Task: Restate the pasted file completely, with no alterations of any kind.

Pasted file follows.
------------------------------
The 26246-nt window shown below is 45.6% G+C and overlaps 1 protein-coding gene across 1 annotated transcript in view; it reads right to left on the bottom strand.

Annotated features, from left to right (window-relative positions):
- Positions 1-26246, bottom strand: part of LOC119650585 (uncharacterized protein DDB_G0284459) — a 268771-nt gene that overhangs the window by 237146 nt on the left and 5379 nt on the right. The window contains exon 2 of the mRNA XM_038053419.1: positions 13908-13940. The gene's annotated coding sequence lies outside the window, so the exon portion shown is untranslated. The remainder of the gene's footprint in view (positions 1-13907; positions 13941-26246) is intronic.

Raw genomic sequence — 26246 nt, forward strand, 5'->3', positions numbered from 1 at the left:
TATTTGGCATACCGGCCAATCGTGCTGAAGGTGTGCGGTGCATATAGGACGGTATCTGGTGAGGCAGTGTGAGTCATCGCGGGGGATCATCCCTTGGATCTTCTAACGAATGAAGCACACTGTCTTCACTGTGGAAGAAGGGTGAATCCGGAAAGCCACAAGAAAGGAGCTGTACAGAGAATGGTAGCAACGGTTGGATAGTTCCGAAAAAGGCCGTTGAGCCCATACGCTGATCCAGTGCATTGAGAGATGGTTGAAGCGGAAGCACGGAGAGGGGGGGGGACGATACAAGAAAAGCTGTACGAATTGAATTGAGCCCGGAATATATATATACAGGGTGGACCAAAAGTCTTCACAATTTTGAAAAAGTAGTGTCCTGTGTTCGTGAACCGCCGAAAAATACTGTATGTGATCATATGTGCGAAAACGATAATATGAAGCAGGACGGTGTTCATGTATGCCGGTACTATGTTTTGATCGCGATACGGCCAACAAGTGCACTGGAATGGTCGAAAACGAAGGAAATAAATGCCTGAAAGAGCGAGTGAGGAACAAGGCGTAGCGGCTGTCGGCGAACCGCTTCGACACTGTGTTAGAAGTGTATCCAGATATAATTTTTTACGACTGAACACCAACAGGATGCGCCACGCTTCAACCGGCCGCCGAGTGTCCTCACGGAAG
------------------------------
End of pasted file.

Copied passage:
The 26246-nt window shown below is 45.6% G+C and overlaps 1 protein-coding gene across 1 annotated transcript in view; it reads right to left on the bottom strand.

Annotated features, from left to right (window-relative positions):
- Positions 1-26246, bottom strand: part of LOC119650585 (uncharacterized protein DDB_G0284459) — a 268771-nt gene that overhangs the window by 237146 nt on the left and 5379 nt on the right. The window contains exon 2 of the mRNA XM_038053419.1: positions 13908-13940. The gene's annotated coding sequence lies outside the window, so the exon portion shown is untranslated. The remainder of the gene's footprint in view (positions 1-13907; positions 13941-26246) is intronic.

Raw genomic sequence — 26246 nt, forward strand, 5'->3', positions numbered from 1 at the left:
TATTTGGCATACCGGCCAATCGTGCTGAAGGTGTGCGGTGCATATAGGACGGTATCTGGTGAGGCAGTGTGAGTCATCGCGGGGGATCATCCCTTGGATCTTCTAACGAATGAAGCACACTGTCTTCACTGTGGAAGAAGGGTGAATCCGGAAAGCCACAAGAAAGGAGCTGTACAGAGAATGGTAGCAACGGTTGGATAGTTCCGAAAAAGGCCGTTGAGCCCATACGCTGATCCAGTGCATTGAGAGATGGTTGAAGCGGAAGCACGGAGAGGGGGGGGGACGATACAAGAAAAGCTGTACGAATTGAATTGAGCCCGGAATATATATATACAGGGTGGACCAAAAGTCTTCACAATTTTGAAAAAGTAGTGTCCTGTGTTCGTGAACCGCCGAAAAATACTGTATGTGATCATATGTGCGAAAACGATAATATGAAGCAGGACGGTGTTCATGTATGCCGGTACTATGTTTTGATCGCGATACGGCCAACAAGTGCACTGGAATGGTCGAAAACGAAGGAAATAAATGCCTGAAAGAGCGAGTGAGGAACAAGGCGTAGCGGCTGTCGGCGAACCGCTTCGACACTGTGTTAGAAGTGTATCCAGATATAATTTTTTACGACTGAACACCAACAGGATGCGCCACGCTTCAACCGGCCGCCGAGTGTCCTCACGGAAG